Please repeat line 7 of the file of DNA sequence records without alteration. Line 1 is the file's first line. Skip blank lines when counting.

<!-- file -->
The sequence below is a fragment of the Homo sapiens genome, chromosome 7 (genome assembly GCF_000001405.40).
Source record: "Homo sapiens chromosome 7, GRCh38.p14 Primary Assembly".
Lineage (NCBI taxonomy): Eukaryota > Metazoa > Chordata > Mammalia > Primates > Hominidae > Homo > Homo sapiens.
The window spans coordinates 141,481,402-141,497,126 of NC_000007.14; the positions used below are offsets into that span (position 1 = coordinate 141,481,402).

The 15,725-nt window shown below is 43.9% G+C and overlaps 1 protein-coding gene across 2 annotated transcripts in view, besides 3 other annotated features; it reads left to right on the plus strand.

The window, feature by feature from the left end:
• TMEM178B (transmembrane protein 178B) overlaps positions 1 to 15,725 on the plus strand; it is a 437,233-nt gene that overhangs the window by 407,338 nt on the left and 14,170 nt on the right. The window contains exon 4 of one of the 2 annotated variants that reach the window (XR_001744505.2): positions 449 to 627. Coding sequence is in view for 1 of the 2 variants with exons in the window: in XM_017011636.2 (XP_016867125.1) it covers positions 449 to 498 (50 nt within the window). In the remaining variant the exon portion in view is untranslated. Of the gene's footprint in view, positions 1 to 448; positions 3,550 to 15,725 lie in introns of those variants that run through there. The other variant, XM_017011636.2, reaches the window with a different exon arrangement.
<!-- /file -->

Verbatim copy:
• TMEM178B (transmembrane protein 178B) overlaps positions 1 to 15,725 on the plus strand; it is a 437,233-nt gene that overhangs the window by 407,338 nt on the left and 14,170 nt on the right. The window contains exon 4 of one of the 2 annotated variants that reach the window (XR_001744505.2): positions 449 to 627. Coding sequence is in view for 1 of the 2 variants with exons in the window: in XM_017011636.2 (XP_016867125.1) it covers positions 449 to 498 (50 nt within the window). In the remaining variant the exon portion in view is untranslated. Of the gene's footprint in view, positions 1 to 448; positions 3,550 to 15,725 lie in introns of those variants that run through there. The other variant, XM_017011636.2, reaches the window with a different exon arrangement.